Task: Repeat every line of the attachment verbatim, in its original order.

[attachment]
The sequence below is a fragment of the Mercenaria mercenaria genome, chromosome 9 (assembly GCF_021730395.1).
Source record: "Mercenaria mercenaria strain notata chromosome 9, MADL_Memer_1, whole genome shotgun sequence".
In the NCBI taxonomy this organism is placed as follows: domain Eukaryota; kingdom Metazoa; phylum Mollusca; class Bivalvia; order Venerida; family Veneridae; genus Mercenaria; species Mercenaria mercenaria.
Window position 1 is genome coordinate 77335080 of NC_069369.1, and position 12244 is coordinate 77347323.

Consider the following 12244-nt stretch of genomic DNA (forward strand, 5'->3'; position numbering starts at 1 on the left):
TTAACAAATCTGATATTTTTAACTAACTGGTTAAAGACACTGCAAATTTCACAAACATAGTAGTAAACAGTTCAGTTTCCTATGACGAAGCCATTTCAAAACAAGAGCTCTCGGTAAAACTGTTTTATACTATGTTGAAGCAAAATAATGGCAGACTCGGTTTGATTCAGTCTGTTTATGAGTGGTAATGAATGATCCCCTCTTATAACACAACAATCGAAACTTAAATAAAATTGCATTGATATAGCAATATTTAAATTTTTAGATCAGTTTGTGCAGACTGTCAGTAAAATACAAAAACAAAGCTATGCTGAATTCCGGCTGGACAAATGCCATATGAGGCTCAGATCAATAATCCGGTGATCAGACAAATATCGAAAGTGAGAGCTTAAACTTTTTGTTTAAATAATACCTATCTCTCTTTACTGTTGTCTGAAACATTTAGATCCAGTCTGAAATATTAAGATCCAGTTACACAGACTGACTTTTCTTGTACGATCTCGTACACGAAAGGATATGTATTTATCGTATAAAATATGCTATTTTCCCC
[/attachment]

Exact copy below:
The sequence below is a fragment of the Mercenaria mercenaria genome, chromosome 9 (assembly GCF_021730395.1).
Source record: "Mercenaria mercenaria strain notata chromosome 9, MADL_Memer_1, whole genome shotgun sequence".
In the NCBI taxonomy this organism is placed as follows: domain Eukaryota; kingdom Metazoa; phylum Mollusca; class Bivalvia; order Venerida; family Veneridae; genus Mercenaria; species Mercenaria mercenaria.
Window position 1 is genome coordinate 77335080 of NC_069369.1, and position 12244 is coordinate 77347323.

Consider the following 12244-nt stretch of genomic DNA (forward strand, 5'->3'; position numbering starts at 1 on the left):
TTAACAAATCTGATATTTTTAACTAACTGGTTAAAGACACTGCAAATTTCACAAACATAGTAGTAAACAGTTCAGTTTCCTATGACGAAGCCATTTCAAAACAAGAGCTCTCGGTAAAACTGTTTTATACTATGTTGAAGCAAAATAATGGCAGACTCGGTTTGATTCAGTCTGTTTATGAGTGGTAATGAATGATCCCCTCTTATAACACAACAATCGAAACTTAAATAAAATTGCATTGATATAGCAATATTTAAATTTTTAGATCAGTTTGTGCAGACTGTCAGTAAAATACAAAAACAAAGCTATGCTGAATTCCGGCTGGACAAATGCCATATGAGGCTCAGATCAATAATCCGGTGATCAGACAAATATCGAAAGTGAGAGCTTAAACTTTTTGTTTAAATAATACCTATCTCTCTTTACTGTTGTCTGAAACATTTAGATCCAGTCTGAAATATTAAGATCCAGTTACACAGACTGACTTTTCTTGTACGATCTCGTACACGAAAGGATATGTATTTATCGTATAAAATATGCTATTTTCCCC